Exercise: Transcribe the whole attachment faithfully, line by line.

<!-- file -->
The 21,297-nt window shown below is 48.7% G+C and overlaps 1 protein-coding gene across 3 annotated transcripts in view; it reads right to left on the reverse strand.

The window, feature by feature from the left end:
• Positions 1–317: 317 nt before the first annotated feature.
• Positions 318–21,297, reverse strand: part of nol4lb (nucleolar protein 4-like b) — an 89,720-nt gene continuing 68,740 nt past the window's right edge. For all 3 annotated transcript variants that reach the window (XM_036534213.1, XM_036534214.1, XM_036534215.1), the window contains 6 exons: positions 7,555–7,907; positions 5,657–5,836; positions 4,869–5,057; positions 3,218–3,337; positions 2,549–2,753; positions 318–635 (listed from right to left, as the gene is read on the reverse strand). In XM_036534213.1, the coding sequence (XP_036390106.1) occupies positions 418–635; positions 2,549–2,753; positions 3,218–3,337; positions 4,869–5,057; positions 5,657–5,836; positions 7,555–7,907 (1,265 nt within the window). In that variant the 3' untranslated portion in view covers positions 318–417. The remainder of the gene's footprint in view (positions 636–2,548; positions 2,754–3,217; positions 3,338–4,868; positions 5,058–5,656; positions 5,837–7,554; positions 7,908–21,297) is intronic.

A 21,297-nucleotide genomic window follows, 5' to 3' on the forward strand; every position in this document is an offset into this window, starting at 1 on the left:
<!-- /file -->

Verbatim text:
The 21,297-nt window shown below is 48.7% G+C and overlaps 1 protein-coding gene across 3 annotated transcripts in view; it reads right to left on the reverse strand.

The window, feature by feature from the left end:
• Positions 1–317: 317 nt before the first annotated feature.
• Positions 318–21,297, reverse strand: part of nol4lb (nucleolar protein 4-like b) — an 89,720-nt gene continuing 68,740 nt past the window's right edge. For all 3 annotated transcript variants that reach the window (XM_036534213.1, XM_036534214.1, XM_036534215.1), the window contains 6 exons: positions 7,555–7,907; positions 5,657–5,836; positions 4,869–5,057; positions 3,218–3,337; positions 2,549–2,753; positions 318–635 (listed from right to left, as the gene is read on the reverse strand). In XM_036534213.1, the coding sequence (XP_036390106.1) occupies positions 418–635; positions 2,549–2,753; positions 3,218–3,337; positions 4,869–5,057; positions 5,657–5,836; positions 7,555–7,907 (1,265 nt within the window). In that variant the 3' untranslated portion in view covers positions 318–417. The remainder of the gene's footprint in view (positions 636–2,548; positions 2,754–3,217; positions 3,338–4,868; positions 5,058–5,656; positions 5,837–7,554; positions 7,908–21,297) is intronic.

A 21,297-nucleotide genomic window follows, 5' to 3' on the forward strand; every position in this document is an offset into this window, starting at 1 on the left: